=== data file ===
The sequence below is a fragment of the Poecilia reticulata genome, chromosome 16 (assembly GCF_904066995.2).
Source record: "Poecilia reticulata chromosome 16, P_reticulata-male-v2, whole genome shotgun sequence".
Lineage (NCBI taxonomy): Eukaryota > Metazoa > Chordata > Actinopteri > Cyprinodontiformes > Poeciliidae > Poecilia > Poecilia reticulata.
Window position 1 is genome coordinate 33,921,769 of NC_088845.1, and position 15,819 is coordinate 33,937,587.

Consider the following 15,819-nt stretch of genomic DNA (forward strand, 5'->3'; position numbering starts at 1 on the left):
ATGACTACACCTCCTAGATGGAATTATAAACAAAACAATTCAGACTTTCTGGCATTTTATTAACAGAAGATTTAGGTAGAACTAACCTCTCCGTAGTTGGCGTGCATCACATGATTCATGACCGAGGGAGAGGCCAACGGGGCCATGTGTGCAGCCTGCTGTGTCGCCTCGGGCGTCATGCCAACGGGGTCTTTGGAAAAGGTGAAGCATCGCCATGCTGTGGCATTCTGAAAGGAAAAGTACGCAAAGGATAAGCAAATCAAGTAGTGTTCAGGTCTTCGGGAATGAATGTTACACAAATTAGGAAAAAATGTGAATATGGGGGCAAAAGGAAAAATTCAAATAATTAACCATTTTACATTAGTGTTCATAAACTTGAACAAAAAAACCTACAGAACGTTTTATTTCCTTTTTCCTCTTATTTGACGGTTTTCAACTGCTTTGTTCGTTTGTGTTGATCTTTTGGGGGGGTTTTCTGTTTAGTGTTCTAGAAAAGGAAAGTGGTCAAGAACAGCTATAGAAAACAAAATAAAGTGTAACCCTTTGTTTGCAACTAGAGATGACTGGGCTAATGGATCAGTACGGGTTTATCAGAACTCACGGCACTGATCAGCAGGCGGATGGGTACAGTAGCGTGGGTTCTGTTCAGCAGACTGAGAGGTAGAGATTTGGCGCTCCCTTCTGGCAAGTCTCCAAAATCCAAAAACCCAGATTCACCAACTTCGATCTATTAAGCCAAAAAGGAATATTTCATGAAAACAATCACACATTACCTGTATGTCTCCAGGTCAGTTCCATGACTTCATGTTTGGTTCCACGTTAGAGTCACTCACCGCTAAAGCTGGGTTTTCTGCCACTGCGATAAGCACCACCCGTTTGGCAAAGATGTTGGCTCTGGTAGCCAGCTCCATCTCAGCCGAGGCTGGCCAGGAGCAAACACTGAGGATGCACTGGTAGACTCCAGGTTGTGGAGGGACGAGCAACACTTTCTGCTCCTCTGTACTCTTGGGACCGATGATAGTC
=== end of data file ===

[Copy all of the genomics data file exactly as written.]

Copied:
The sequence below is a fragment of the Poecilia reticulata genome, chromosome 16 (assembly GCF_904066995.2).
Source record: "Poecilia reticulata chromosome 16, P_reticulata-male-v2, whole genome shotgun sequence".
Lineage (NCBI taxonomy): Eukaryota > Metazoa > Chordata > Actinopteri > Cyprinodontiformes > Poeciliidae > Poecilia > Poecilia reticulata.
Window position 1 is genome coordinate 33,921,769 of NC_088845.1, and position 15,819 is coordinate 33,937,587.

Consider the following 15,819-nt stretch of genomic DNA (forward strand, 5'->3'; position numbering starts at 1 on the left):
ATGACTACACCTCCTAGATGGAATTATAAACAAAACAATTCAGACTTTCTGGCATTTTATTAACAGAAGATTTAGGTAGAACTAACCTCTCCGTAGTTGGCGTGCATCACATGATTCATGACCGAGGGAGAGGCCAACGGGGCCATGTGTGCAGCCTGCTGTGTCGCCTCGGGCGTCATGCCAACGGGGTCTTTGGAAAAGGTGAAGCATCGCCATGCTGTGGCATTCTGAAAGGAAAAGTACGCAAAGGATAAGCAAATCAAGTAGTGTTCAGGTCTTCGGGAATGAATGTTACACAAATTAGGAAAAAATGTGAATATGGGGGCAAAAGGAAAAATTCAAATAATTAACCATTTTACATTAGTGTTCATAAACTTGAACAAAAAAACCTACAGAACGTTTTATTTCCTTTTTCCTCTTATTTGACGGTTTTCAACTGCTTTGTTCGTTTGTGTTGATCTTTTGGGGGGGTTTTCTGTTTAGTGTTCTAGAAAAGGAAAGTGGTCAAGAACAGCTATAGAAAACAAAATAAAGTGTAACCCTTTGTTTGCAACTAGAGATGACTGGGCTAATGGATCAGTACGGGTTTATCAGAACTCACGGCACTGATCAGCAGGCGGATGGGTACAGTAGCGTGGGTTCTGTTCAGCAGACTGAGAGGTAGAGATTTGGCGCTCCCTTCTGGCAAGTCTCCAAAATCCAAAAACCCAGATTCACCAACTTCGATCTATTAAGCCAAAAAGGAATATTTCATGAAAACAATCACACATTACCTGTATGTCTCCAGGTCAGTTCCATGACTTCATGTTTGGTTCCACGTTAGAGTCACTCACCGCTAAAGCTGGGTTTTCTGCCACTGCGATAAGCACCACCCGTTTGGCAAAGATGTTGGCTCTGGTAGCCAGCTCCATCTCAGCCGAGGCTGGCCAGGAGCAAACACTGAGGATGCACTGGTAGACTCCAGGTTGTGGAGGGACGAGCAACACTTTCTGCTCCTCTGTACTCTTGGGACCGATGATAGTC